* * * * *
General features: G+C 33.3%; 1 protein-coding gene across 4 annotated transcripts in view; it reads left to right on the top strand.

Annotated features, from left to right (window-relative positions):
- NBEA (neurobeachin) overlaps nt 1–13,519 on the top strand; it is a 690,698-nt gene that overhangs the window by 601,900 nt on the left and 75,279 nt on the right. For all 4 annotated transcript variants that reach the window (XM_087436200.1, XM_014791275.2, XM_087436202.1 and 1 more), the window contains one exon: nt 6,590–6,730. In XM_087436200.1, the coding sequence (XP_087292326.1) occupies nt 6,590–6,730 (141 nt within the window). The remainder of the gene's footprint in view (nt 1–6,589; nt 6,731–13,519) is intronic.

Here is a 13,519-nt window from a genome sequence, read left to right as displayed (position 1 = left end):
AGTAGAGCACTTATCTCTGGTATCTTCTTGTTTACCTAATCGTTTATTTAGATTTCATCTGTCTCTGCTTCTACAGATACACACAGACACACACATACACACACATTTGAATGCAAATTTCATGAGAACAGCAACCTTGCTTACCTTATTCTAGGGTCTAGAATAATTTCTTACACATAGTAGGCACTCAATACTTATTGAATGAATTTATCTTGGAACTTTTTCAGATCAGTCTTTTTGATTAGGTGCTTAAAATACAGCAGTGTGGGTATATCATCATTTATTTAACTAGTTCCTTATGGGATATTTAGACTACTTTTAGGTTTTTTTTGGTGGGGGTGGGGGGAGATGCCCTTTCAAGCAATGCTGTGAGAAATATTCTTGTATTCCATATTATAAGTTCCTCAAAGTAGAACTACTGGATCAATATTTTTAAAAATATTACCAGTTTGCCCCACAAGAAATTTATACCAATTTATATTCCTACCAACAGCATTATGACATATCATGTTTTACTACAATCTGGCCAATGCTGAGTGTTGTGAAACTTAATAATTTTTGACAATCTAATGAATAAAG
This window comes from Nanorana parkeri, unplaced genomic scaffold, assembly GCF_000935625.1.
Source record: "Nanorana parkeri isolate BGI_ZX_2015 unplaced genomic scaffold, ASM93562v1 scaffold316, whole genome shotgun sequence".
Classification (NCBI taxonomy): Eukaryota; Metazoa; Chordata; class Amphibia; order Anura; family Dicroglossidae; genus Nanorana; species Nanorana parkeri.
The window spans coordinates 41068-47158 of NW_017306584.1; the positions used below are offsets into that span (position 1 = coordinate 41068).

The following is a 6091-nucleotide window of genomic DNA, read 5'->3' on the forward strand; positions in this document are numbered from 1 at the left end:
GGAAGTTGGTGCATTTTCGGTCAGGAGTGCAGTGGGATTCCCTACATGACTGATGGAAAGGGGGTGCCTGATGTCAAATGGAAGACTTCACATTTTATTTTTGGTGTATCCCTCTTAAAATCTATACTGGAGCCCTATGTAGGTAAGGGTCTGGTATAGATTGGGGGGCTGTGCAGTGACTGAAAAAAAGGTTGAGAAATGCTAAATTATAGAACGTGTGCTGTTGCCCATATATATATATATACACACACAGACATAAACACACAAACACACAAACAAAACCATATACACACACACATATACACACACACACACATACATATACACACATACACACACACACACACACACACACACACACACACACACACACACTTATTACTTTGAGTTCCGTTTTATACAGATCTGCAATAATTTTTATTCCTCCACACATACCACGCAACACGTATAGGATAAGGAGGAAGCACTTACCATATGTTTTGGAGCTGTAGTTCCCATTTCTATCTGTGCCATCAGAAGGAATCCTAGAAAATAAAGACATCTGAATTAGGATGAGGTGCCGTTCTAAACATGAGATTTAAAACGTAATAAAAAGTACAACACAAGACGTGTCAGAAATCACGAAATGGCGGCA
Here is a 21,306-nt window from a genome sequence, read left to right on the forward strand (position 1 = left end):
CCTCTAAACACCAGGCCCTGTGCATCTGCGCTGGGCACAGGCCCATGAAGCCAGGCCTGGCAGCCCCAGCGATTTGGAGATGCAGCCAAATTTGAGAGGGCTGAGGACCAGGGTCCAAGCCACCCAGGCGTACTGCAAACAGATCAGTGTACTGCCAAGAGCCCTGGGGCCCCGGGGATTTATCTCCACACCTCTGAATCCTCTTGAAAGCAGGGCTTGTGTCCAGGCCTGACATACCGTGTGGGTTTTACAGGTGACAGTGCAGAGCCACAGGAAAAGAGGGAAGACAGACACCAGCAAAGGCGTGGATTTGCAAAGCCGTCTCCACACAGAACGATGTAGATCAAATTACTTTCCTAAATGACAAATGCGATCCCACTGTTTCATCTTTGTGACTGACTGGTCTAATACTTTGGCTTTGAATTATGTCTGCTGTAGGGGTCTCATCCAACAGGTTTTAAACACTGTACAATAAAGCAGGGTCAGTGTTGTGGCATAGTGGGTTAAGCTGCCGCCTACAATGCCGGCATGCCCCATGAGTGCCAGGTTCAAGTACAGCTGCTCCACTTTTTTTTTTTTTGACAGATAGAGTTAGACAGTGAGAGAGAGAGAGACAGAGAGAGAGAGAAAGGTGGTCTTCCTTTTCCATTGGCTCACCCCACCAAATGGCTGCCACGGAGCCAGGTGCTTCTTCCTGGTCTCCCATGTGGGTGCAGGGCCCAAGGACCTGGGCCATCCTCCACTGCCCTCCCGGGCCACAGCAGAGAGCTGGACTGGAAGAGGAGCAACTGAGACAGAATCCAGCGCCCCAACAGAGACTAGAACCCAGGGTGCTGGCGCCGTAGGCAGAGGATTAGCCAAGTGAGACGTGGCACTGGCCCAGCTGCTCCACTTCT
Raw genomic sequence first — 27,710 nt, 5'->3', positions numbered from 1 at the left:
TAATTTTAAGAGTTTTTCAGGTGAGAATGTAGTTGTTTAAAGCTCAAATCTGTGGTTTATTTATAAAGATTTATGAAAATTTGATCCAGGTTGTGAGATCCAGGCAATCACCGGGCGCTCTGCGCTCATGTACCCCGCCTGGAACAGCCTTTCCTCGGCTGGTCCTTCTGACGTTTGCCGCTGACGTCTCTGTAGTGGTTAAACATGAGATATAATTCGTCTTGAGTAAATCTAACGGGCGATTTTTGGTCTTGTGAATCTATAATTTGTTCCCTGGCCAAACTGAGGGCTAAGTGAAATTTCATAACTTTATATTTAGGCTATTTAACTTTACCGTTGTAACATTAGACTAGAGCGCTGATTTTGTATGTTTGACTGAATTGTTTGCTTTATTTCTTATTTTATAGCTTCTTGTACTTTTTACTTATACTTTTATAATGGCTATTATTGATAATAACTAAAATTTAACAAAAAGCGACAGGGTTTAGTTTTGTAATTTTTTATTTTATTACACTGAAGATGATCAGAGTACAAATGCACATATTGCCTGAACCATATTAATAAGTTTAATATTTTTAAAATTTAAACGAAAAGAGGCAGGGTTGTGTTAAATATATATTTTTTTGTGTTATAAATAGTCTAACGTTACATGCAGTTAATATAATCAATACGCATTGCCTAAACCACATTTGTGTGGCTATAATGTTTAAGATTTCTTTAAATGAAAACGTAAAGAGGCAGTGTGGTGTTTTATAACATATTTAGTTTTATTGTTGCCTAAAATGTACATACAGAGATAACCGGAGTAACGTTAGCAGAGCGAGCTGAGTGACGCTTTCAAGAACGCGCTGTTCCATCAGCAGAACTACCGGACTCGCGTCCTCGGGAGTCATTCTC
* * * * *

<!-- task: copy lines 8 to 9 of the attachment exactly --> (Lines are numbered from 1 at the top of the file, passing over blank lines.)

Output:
Classification (NCBI taxonomy): Eukaryota; Metazoa; Chordata; class Amphibia; order Anura; family Dicroglossidae; genus Nanorana; species Nanorana parkeri.
The window spans coordinates 41068-47158 of NW_017306584.1; the positions used below are offsets into that span (position 1 = coordinate 41068).